In Spain and Por­tu­gal, foot­ball is not a game, but a re­li­gion

Hindustan Times - Brunch - - News - Text and pho­tos by Saub­hadra Chat­terji

The last time I sought an au­to­graph was when I went un­in­vited to a Ra­hat Fateh Ali Khan con­cert at an Au­rangzeb Road bun­ga­low. Mer­rily soaked in free-flow­ing Glen­fid­dich, I went to the back­stage. In my toota-foota Urdu, I re­quested for a sig­na­ture and handed over a pen and paper.

In the mid­dle of a galaxy of VIP ad­mir­ers, Khan sahib scrawled for a few sec­onds. Then com­plained, “Yeh pen toh kaam nahi karta ji!”

I stopped scout­ing for au­to­graphs. I quit Glen­fid­dich, too.

Now, as I stand in front of a re­cep­tion desk in a down­town Lis­bon ho­tel, there’s an urge to break that vow.


For, I see a lim­ited-edi­tion foot­ball signed by none other than Chris­tiano Ron­aldo at the desk and it could be mine. I have to tell the ho­tel man­ager that he is my hero and that I’ve a book­ing at Pes­tana CR7 be­cause he is the co-owner of the prop­erty.

Al­though the ho­tel staff didn’t check us in for the next six hours, I am thrilled about my prized pos­ses­sion.

“There can’t be a bet­ter begin­ning than this,” I tell my wife as we keep the foot­ball in a locker and walk down the beau­ti­ful cob­ble­stone streets of Lis­bon’s Baixa area. Be­hind us, the sun has just greeted Por­tu­gal’s orig­i­nal hero – Vasco da Gama. He is sit­ting hap­pily atop a tri­umphal arch and watch­ing ships pass by the Ta­gus river.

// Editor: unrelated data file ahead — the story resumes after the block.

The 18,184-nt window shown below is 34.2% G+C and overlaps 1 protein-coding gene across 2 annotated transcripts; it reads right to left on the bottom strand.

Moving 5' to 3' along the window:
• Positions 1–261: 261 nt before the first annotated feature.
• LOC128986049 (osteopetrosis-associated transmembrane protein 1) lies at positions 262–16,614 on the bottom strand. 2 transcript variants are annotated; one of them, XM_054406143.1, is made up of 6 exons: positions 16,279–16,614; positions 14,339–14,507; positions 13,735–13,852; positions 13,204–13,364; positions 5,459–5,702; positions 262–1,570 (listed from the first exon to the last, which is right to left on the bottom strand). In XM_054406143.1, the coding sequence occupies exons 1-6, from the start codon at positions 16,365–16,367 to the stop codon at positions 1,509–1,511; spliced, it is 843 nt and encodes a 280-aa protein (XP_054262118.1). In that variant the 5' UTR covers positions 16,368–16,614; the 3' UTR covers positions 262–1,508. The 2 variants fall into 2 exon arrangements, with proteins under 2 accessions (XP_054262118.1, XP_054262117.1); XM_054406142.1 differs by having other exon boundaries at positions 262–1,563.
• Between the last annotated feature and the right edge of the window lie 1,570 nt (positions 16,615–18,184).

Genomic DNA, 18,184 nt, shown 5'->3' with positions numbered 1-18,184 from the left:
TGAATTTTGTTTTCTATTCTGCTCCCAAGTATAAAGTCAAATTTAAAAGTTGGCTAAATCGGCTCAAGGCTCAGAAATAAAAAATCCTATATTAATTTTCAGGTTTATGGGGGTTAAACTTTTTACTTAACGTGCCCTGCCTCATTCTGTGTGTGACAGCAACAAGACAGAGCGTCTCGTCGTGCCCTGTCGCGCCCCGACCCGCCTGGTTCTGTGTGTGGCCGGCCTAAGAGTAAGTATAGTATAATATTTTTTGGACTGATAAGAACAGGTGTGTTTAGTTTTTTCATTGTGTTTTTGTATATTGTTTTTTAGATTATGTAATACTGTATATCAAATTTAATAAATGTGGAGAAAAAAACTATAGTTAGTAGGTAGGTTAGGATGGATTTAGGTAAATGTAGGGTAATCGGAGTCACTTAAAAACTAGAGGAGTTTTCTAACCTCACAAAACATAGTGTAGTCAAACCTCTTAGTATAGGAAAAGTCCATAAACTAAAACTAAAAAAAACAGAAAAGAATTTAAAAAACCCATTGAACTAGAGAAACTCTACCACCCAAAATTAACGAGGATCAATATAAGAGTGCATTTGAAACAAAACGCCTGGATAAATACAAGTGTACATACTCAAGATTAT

There’s a nip in the air and I’m lov­ing it. A crowd has al­ready gath­ered at the fa­mous Santa Justa el­e­va­tor. It takes you to higher ridges of Lis­bon and at night, of­fers a breath­tak­ing view of the city.

We are headed to Café Beira Gare. The tra­di­tional joint of­fers a sump­tu­ous Por­tuguese break­fast. Nearby, a hole-in-the-wall bar sells Gin­jinha – Lis­bon’s favourite drink. The Por­tuguese love this sour drink – made from berries, su­gar, cin­na­mon and brandy – so much that if they love the taste of any food they would say, it tastes like Gin­hinja!

My wife, mean­while, delves into the Rick Steves’ guide­book like a stu­dent whose exam starts in a few min­utes. I no­tice the only beg­gar in this small yet pic­turesque square. A closer look re­veals his dress, with pieces of torn cloth ran­domly stitched, is ac­tu­ally a Ben­fica foot­ball club jer­sey.

An even closer look re­veals the beg­gar is also wear­ing a cutout of Chris­tiano Ron­aldo near his chest!

It takes me an en­tire af­ter­noon’s sur­vey in the fa­bled Alfama district to re­alise that for Por­tu­gal’s aam admi, CR7 is cer­tainly a leg­end but not ex­actly the lo­cal hero.

Alfama is like Chandni Chowk on an un­du­lat­ing ter­rain. The cramped lanes are like liv­ing rooms of the com­mu­nity life. Old women wait in front of

I feel like a re­li­gious mi­nor­ity in Madrid be­cause amid red-white striped jerseys, I’m wear­ing a Barca T-shirt

BEND­ING IT LIKE RON­ALDO Girls play foot­ball at a plaza in Tavira, Por­tu­gal; (Inset) Boys play beach foot­ball in Spain

TRA­DI­TIONS UN­TOUCHED The iconic tapas bar in Madrid’s Plaza Mayor that cel­e­brates bull­fights

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